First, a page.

asy clifts" of grey freestone rock, Lewis called them. Freestone, according to a contemporary dictionary,1 denoted "a kind of grit, or sandstone" that could easily be split into slabs or blocks along natural fracture lines. Usually the term was applied to sandstone or limestone, but the conspicuous outcrops such as this one, which is adjacent to the hot springs on upper Lolo Creek, are granitic igneous rocks of the huge Idaho batholith that lies deeply submerged beneath the Bitterroot Mountains. Lewis and Clark must be forgiven for their errors in geological exploration, since the science was still young, and they were ill-prepared to deal with it. For more on the geology of the Bitterroot Range, see "The Rocks They Walked On."
ur 21st-century obsession with personal cleanliness would have puzzled and perhaps even amused Lewis and Clark's generation, situated as it was some three-quarters of a century B.B.—"before bacteria" were discovered. Although intimations of the real causes of "dis-ease" had occurred to a few scientists in the late 17th century, it was not until Louis Pasteur broke the barrier in the early 1880s that set in motion the sciences of bacteriology and immunology, and made civilization aware of what had been bugging humans since the beginning of time. Meanwhile, from the 1790s on, people patronized the new commercial public bath houses in eastern cities, unaware of how unhealthful they really were. Household conveniences were better only insofar as they kept the bacteria in the family. Not until 1883 were the first cast-iron bathtubs with easy-to-clean enameled interiors introduced into private homes, although only the well-to-do could afford them at the time. By the early 1920s only one percent of all homes in the U.S. had indoor plumbing, and even then running hot water was a rare luxury.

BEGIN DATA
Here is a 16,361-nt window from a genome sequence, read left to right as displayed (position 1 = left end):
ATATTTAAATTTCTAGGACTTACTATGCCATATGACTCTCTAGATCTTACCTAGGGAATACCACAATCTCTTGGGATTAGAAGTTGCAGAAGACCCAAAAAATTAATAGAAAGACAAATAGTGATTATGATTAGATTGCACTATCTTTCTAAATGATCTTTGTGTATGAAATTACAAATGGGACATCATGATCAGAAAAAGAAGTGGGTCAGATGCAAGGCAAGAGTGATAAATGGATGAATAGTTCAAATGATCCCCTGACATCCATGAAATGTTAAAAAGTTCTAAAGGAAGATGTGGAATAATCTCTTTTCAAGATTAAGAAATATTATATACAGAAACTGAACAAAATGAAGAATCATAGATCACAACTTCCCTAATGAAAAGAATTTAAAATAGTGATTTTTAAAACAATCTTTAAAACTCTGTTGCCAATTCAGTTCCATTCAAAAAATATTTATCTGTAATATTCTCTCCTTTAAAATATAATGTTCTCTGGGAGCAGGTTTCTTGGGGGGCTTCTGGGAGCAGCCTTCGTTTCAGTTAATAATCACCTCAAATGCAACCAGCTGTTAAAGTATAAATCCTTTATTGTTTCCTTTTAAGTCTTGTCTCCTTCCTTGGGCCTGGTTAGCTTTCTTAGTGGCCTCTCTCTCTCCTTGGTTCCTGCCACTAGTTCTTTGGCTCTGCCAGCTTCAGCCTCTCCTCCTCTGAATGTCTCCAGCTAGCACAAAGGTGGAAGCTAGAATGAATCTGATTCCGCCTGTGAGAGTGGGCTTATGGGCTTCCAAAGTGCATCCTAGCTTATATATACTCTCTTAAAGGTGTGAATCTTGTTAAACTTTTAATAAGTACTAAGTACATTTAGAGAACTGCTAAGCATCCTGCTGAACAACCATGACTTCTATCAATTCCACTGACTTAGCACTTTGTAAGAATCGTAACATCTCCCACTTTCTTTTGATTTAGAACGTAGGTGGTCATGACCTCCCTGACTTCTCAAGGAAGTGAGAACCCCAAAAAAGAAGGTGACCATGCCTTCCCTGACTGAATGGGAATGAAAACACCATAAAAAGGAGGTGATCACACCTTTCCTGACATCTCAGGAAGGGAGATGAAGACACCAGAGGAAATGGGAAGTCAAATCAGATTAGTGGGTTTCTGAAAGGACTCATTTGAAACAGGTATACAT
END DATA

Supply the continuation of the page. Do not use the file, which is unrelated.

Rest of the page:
In northern latitudes, especially in cold weather, the best a person could do was stand within reach of a pan of hot water on the wood stove and wash up as far as possible, down as far as possible, and occasionally wash "possible." Or one could put a few inches of cold water in a copper tub, fetch a teakettle of boiling water to mix with it, then hop in—standing, kneeling or, depending on the size of the bather, sitting—and scrub briskly before it cooled below comfort level. Unless one could call upon servants or slaves for help—as Jefferson, Lewis, and Clark could—even that routine was easiest for children and young adults. For the lame and the elderly it was usually not worth the effort. Perfumes, whether bought from a pharmacist or concocted of sweet herbs and alcohol, were more convenient. The general treatment for body odor was simply to get used to it. A person could go for years without getting wet all over at one time. In fact, many people considered it unhealthful to immerse one's body in water, as evidenced by the disturbing, even frightening, observation that the flesh of one's fingers shriveled up after a few minutes of soaking.
On the other hand, natural hot running water from a geothermal spring, which never cooled off and perpetually refreshed itself, represented the acme of pleasure and delight, not only for the sake of cleanliness but especially for the supposedly healthful effect of of the minerals in the otherwise pure water. The extent of that benefit was easily recognizable by the water's smell and taste, both qualities usually being attributed to sulfur, whether or not there was actually any in it. Contemporary wisdom held that the smellier the water, the more healthful it must be. The worse the taste, the better. Private Joe Whitehouse of the Corps of Discovery noted, with perhaps some satisfaction, that several of the men drank the water from these hot springs and found that "it has a little sulpur taste and verry clear."
--Joseph Mussulman; 3/05
1. Noah Webster, A Compendious Dictionary of the English Language (Hartford, Connecticut, 1806).
Funded in part by a grant from the Montana Cultural Trust.